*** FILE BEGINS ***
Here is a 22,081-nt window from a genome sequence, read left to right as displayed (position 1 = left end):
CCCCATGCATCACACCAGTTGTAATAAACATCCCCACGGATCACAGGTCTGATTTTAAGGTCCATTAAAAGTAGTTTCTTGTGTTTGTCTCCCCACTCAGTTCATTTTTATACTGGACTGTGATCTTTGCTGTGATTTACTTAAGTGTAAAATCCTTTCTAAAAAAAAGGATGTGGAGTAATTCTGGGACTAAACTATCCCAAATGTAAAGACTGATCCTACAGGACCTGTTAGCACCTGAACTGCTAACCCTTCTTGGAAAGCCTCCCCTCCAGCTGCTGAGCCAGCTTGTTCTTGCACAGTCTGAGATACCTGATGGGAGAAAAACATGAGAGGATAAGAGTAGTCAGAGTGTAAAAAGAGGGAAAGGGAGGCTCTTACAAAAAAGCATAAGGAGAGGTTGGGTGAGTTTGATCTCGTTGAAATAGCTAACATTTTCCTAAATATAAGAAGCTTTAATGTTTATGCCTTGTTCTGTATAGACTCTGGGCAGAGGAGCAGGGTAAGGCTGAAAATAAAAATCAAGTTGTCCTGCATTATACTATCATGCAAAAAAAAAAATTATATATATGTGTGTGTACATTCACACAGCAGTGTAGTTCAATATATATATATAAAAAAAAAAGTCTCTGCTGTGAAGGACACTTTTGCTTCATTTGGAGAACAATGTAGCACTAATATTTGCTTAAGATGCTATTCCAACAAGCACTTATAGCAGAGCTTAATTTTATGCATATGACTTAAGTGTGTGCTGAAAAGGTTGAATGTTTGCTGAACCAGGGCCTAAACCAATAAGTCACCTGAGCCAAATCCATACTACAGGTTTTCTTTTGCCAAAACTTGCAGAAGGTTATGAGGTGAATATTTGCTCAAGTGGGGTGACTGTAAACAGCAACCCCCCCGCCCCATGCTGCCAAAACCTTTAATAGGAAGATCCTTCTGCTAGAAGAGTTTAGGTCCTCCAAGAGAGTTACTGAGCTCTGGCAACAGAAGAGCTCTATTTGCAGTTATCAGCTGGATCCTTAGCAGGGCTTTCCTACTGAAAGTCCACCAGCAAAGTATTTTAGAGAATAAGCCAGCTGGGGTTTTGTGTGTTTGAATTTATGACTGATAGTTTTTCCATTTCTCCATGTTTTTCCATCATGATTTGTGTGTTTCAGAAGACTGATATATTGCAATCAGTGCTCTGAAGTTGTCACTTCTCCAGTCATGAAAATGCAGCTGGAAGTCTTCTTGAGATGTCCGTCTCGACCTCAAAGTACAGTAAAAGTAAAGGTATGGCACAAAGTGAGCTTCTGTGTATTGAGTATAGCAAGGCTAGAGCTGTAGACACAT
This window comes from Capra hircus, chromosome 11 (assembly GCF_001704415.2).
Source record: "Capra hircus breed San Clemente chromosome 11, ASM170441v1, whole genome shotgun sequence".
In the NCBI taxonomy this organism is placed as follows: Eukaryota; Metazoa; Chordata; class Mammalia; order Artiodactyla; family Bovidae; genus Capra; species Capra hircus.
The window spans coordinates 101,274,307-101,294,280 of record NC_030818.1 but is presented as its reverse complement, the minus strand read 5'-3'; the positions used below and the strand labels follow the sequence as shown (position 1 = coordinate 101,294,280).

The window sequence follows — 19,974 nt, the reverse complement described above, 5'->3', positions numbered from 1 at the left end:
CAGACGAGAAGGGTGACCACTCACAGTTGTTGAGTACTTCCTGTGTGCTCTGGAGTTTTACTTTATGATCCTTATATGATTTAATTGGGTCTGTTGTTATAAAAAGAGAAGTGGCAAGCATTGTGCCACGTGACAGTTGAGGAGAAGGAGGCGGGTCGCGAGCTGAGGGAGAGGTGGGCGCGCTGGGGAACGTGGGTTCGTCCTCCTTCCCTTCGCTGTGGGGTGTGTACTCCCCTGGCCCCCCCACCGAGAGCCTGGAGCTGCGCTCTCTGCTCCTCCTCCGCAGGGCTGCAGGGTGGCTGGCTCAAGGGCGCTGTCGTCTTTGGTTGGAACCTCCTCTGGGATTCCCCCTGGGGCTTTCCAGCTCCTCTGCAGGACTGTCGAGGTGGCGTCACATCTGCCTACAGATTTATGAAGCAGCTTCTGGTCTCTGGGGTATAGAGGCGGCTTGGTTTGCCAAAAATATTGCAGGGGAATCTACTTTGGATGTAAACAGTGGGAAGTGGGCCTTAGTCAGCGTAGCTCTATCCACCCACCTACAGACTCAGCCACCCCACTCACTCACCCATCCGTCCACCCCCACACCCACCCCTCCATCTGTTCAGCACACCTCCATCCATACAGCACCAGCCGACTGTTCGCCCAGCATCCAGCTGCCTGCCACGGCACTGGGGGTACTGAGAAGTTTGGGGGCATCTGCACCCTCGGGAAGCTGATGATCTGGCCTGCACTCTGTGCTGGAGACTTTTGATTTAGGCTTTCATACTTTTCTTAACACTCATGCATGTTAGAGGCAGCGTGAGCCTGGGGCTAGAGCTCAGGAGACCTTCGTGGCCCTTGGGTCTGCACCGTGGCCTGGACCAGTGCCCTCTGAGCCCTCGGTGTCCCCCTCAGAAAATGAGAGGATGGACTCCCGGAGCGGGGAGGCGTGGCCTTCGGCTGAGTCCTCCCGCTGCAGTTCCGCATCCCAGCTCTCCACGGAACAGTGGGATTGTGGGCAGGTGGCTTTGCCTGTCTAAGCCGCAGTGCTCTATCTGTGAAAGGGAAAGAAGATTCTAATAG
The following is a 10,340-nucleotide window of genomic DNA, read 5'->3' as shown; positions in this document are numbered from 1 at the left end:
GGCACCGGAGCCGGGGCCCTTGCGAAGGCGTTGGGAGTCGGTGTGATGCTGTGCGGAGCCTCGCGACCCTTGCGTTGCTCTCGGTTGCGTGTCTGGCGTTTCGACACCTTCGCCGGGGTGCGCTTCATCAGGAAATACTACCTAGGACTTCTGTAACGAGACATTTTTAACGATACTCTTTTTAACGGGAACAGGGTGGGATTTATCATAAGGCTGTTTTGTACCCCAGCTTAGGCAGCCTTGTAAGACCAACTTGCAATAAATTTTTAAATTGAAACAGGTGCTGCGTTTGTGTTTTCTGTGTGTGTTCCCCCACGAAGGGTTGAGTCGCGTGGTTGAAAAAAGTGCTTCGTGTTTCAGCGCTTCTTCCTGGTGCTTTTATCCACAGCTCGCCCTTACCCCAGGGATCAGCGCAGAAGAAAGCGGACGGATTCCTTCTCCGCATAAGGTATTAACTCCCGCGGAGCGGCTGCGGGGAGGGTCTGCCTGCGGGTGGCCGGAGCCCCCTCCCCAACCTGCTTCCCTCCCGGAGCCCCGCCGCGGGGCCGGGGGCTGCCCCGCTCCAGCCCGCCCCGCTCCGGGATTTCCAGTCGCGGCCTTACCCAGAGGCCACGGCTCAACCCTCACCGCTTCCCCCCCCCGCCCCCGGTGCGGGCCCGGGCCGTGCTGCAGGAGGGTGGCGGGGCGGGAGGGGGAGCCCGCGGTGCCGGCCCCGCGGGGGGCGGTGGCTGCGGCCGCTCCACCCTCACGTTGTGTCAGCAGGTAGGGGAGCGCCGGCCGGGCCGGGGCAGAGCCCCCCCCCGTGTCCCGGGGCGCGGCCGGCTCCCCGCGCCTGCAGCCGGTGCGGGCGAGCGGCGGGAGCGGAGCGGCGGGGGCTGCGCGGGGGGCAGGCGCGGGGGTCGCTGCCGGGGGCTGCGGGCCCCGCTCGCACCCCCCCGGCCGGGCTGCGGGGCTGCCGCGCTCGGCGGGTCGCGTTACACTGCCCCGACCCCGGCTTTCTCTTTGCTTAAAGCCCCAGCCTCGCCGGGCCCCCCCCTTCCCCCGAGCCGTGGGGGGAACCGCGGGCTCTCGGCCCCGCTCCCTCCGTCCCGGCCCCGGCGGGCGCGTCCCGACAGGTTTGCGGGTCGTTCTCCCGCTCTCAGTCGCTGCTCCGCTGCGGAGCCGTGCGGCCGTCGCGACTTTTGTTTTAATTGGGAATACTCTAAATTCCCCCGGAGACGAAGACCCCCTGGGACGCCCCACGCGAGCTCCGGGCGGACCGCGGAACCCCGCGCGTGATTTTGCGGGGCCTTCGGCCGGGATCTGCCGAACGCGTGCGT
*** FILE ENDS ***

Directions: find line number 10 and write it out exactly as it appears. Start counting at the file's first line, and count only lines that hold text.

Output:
GGCACCGGAGCCGGGGCCCTTGCGAAGGCGTTGGGAGTCGGTGTGATGCTGTGCGGAGCCTCGCGACCCTTGCGTTGCTCTCGGTTGCGTGTCTGGCGTTTCGACACCTTCGCCGGGGTGCGCTTCATCAGGAAATACTACCTAGGACTTCTGTAACGAGACATTTTTAACGATACTCTTTTTAACGGGAACAGGGTGGGATTTATCATAAGGCTGTTTTGTACCCCAGCTTAGGCAGCCTTGTAAGACCAACTTGCAATAAATTTTTAAATTGAAACAGGTGCTGCGTTTGTGTTTTCTGTGTGTGTTCCCCCACGAAGGGTTGAGTCGCGTGGTTGAAAAAAGTGCTTCGTGTTTCAGCGCTTCTTCCTGGTGCTTTTATCCACAGCTCGCCCTTACCCCAGGGATCAGCGCAGAAGAAAGCGGACGGATTCCTTCTCCGCATAAGGTATTAACTCCCGCGGAGCGGCTGCGGGGAGGGTCTGCCTGCGGGTGGCCGGAGCCCCCTCCCCAACCTGCTTCCCTCCCGGAGCCCCGCCGCGGGGCCGGGGGCTGCCCCGCTCCAGCCCGCCCCGCTCCGGGATTTCCAGTCGCGGCCTTACCCAGAGGCCACGGCTCAACCCTCACCGCTTCCCCCCCCCGCCCCCGGTGCGGGCCCGGGCCGTGCTGCAGGAGGGTGGCGGGGCGGGAGGGGGAGCCCGCGGTGCCGGCCCCGCGGGGGGCGGTGGCTGCGGCCGCTCCACCCTCACGTTGTGTCAGCAGGTAGGGGAGCGCCGGCCGGGCCGGGGCAGAGCCCCCCCCCGTGTCCCGGGGCGCGGCCGGCTCCCCGCGCCTGCAGCCGGTGCGGGCGAGCGGCGGGAGCGGAGCGGCGGGGGCTGCGCGGGGGGCAGGCGCGGGGGTCGCTGCCGGGGGCTGCGGGCCCCGCTCGCACCCCCCCGGCCGGGCTGCGGGGCTGCCGCGCTCGGCGGGTCGCGTTACACTGCCCCGACCCCGGCTTTCTCTTTGCTTAAAGCCCCAGCCTCGCCGGGCCCCCCCCTTCCCCCGAGCCGTGGGGGGAACCGCGGGCTCTCGGCCCCGCTCCCTCCGTCCCGGCCCCGGCGGGCGCGTCCCGACAGGTTTGCGGGTCGTTCTCCCGCTCTCAGTCGCTGCTCCGCTGCGGAGCCGTGCGGCCGTCGCGACTTTTGTTTTAATTGGGAATACTCTAAATTCCCCCGGAGACGAAGACCCCCTGGGACGCCCCACGCGAGCTCCGGGCGGACCGCGGAACCCCGCGCGTGATTTTGCGGGGCCTTCGGCCGGGATCTGCCGAACGCGTGCGT